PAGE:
Directed by Kyle Smith
"You realize that it's August, right?" says a ringer invited to play football with a group of old friends in Turkey Bowl. He's referring to the name of the competition, as well as its prize: a full Butterball turkey. Name and trophy imply that this annual game was once played in the fall, around Thanksgiving. But as one of the players half-explains, it's hard to get everyone together on a single day lately—since college, actually, which is when most of these twentysomethings seem to have met.
Watching ten friends—or rather, seven friends, one girlfriend, and two ringers brought in by the high-spirited Kerry (Kerry Bishe)—play a round of touch football provides the entire framework for this hour-long feature, and you'd be forgiven the assumption that this is mumblecore with a little more quasi-alpha action (fumblecore?). But as the movie opens on players waiting for everyone else to show up, the pregame entrances are less naturalistic (as well as less self-consciously muffled) than your average post-collegiate dramedy of late; the dialogue has more snap, even with the extra exposition.
Once the game kicks off, exposition recedes as writer-director Kyle Smith avoids shoehorning extra drama into his simple structure: rivalries flare up and dissipate while the characters seem unsure about when they're actually resentful or just getting into the game. Smith cannily introduces Kerry's friends Sergio (Sergio Villarreal) and Troy (Troy Buchanan) not just to diversify the otherwise lily-white line-up but also to act as audience-surrogate newcomers to this group—though not as recipients of much backstory. Bits of information about the pre-existing relationships slip through, but the focus remains on the field: sloppy passes, totally bullshit trick plays, and the occasional moment of semi-athletic prowess.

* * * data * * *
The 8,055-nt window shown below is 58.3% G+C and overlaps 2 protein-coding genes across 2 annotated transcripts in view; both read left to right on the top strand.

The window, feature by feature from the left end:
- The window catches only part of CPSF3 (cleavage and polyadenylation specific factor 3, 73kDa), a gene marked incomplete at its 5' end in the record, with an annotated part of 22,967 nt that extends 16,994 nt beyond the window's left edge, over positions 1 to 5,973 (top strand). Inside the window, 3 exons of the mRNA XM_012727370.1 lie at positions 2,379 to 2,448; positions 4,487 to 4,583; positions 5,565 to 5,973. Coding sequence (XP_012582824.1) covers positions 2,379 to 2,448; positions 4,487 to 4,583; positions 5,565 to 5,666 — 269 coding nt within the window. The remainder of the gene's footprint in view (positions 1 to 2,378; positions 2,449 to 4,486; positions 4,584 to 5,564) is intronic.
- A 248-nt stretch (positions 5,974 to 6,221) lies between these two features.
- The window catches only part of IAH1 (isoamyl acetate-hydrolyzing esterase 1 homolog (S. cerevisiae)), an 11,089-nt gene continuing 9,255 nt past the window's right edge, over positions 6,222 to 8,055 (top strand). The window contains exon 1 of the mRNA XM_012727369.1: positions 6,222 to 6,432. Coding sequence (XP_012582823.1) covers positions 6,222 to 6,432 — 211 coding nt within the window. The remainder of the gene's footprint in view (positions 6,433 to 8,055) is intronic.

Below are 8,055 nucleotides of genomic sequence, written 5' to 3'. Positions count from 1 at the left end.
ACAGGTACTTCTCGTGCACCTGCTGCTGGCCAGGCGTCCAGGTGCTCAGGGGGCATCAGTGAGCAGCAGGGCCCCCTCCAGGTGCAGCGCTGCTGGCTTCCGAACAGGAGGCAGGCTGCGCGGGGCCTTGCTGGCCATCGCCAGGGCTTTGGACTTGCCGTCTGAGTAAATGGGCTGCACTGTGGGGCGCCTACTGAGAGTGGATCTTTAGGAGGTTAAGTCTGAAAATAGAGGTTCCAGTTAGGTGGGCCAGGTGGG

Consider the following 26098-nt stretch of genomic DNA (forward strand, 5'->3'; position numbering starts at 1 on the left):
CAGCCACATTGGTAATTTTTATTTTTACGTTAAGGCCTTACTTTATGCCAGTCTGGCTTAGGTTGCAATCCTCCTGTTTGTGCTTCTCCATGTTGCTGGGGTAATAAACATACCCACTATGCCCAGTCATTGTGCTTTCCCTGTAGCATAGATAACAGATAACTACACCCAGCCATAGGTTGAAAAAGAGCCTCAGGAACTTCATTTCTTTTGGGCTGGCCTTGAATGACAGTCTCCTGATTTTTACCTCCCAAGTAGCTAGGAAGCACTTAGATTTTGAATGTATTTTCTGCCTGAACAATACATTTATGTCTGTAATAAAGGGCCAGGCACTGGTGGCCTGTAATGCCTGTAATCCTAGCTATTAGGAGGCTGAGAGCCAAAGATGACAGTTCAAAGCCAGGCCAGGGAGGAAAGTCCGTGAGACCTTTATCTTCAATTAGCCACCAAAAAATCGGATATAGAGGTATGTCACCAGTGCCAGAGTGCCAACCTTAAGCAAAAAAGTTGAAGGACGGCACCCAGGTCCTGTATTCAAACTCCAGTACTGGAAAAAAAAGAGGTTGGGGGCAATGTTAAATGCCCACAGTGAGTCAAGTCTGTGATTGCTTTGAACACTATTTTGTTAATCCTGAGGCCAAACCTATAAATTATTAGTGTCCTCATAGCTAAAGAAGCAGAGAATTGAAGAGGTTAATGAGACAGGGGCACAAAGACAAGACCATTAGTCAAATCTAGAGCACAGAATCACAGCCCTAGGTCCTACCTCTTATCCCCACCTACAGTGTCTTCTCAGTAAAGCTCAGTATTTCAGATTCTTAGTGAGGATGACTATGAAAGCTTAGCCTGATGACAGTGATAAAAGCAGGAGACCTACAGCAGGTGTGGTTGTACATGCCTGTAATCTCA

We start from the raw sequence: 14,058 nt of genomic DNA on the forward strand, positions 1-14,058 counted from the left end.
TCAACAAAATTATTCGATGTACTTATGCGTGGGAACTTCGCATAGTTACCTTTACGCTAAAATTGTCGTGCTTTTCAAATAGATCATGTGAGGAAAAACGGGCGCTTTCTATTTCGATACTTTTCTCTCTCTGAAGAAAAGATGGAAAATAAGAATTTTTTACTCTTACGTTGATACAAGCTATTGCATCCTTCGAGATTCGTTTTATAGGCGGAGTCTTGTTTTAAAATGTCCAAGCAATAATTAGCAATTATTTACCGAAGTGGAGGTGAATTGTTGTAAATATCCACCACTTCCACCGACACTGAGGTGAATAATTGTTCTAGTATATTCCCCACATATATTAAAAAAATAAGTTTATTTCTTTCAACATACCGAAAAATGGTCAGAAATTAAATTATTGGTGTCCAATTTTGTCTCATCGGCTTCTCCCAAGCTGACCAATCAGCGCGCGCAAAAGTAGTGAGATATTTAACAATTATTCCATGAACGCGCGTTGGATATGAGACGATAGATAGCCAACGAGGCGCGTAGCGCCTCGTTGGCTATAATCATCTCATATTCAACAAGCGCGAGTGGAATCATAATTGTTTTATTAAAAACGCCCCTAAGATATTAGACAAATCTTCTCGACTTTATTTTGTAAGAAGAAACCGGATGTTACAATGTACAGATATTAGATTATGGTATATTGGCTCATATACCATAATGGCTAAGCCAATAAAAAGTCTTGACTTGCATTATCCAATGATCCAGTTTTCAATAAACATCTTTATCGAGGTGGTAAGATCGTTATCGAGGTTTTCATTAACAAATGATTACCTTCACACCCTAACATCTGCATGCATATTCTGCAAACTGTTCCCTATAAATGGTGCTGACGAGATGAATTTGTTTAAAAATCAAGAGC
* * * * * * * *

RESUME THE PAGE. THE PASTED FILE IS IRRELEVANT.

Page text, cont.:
Smith doesn't quite have an eye for sun-dappled compositions (experienced semi-mumblecore observer Aaron Katz probably would've made this game gorgeous instead of merely warm), and 65 minutes isn't much time to get to know ten characters. But much of the cast, all going by their actual first names, make vivid impressions, particularly Bob (Bob Turton), who might be a cokehead, and the caustic but hilarious Morgan (Morgan Beck), whose relationship with his buddy's girlfriend Zoe (Zoe Perry) seems to undergo a subtle shift from outright hostility to vaguely friendly hostility. If Turkey Bowl is light on moments of transcendence, even small ones, it's because Smith remains so dedicated to his appealingly limited frame. The undercurrents of regret and drifting apart are enough: "I haven't made any new friends," one member of the group sadly confesses between plays, even while noting that these friends rarely get together anymore. Part of me wishes for a semi-annual series a la the 7 Up documentaries, but Smith shows admirable capacity for leaving well enough alone.
Opens June 3 at the reRun Gastropub Theater